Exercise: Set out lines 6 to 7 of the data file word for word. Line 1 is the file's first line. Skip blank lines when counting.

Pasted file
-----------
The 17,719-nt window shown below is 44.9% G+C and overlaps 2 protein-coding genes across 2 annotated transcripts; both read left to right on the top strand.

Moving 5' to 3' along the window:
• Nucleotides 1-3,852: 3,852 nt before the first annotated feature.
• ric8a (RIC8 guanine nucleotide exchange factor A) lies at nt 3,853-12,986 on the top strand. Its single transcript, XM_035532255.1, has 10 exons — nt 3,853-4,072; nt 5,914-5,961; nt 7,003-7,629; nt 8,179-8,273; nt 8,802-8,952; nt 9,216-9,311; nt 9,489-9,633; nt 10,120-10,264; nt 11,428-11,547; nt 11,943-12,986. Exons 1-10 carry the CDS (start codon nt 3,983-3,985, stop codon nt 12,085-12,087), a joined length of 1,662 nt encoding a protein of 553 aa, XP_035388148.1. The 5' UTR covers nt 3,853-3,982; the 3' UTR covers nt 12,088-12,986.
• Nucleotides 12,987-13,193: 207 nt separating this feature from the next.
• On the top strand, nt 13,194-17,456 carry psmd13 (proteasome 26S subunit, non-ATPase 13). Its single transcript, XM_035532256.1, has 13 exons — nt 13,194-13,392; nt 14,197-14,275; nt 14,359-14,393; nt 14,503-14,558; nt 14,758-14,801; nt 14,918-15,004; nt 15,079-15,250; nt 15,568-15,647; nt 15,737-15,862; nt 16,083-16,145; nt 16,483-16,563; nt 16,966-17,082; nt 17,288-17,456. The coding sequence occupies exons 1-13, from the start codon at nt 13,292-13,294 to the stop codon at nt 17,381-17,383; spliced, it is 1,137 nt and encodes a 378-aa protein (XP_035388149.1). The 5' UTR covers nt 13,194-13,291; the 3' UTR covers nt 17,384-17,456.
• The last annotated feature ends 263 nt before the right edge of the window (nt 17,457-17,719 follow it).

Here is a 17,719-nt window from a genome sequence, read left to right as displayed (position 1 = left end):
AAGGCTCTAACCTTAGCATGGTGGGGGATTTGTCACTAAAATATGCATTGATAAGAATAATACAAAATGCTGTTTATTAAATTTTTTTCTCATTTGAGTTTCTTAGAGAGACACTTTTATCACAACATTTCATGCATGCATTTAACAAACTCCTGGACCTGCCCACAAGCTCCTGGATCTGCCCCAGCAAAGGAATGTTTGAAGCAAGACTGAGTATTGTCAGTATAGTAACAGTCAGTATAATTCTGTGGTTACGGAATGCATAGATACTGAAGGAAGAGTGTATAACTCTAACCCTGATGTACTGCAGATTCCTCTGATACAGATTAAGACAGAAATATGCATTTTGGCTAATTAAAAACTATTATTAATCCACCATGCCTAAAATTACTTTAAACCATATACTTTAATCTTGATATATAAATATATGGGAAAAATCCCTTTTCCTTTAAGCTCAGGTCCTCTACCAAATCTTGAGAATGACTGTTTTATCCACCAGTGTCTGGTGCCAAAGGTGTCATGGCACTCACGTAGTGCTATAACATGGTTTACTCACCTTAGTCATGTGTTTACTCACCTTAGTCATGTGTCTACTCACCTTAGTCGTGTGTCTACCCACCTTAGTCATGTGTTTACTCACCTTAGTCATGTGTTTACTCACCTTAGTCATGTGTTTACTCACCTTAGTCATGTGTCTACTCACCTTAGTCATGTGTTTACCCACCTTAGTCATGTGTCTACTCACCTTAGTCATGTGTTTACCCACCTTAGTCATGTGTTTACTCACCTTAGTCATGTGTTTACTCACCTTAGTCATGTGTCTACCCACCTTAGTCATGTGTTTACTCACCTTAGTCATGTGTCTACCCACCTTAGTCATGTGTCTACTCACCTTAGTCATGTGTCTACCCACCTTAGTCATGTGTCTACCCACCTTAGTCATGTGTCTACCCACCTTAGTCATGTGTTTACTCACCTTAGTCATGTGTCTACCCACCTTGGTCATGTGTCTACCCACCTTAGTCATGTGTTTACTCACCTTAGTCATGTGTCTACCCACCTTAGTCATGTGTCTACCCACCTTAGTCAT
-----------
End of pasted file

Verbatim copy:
• On the top strand, nt 13,194-17,456 carry psmd13 (proteasome 26S subunit, non-ATPase 13). Its single transcript, XM_035532256.1, has 13 exons — nt 13,194-13,392; nt 14,197-14,275; nt 14,359-14,393; nt 14,503-14,558; nt 14,758-14,801; nt 14,918-15,004; nt 15,079-15,250; nt 15,568-15,647; nt 15,737-15,862; nt 16,083-16,145; nt 16,483-16,563; nt 16,966-17,082; nt 17,288-17,456. The coding sequence occupies exons 1-13, from the start codon at nt 13,292-13,294 to the stop codon at nt 17,381-17,383; spliced, it is 1,137 nt and encodes a 378-aa protein (XP_035388149.1). The 5' UTR covers nt 13,194-13,291; the 3' UTR covers nt 17,384-17,456.
• The last annotated feature ends 263 nt before the right edge of the window (nt 17,457-17,719 follow it).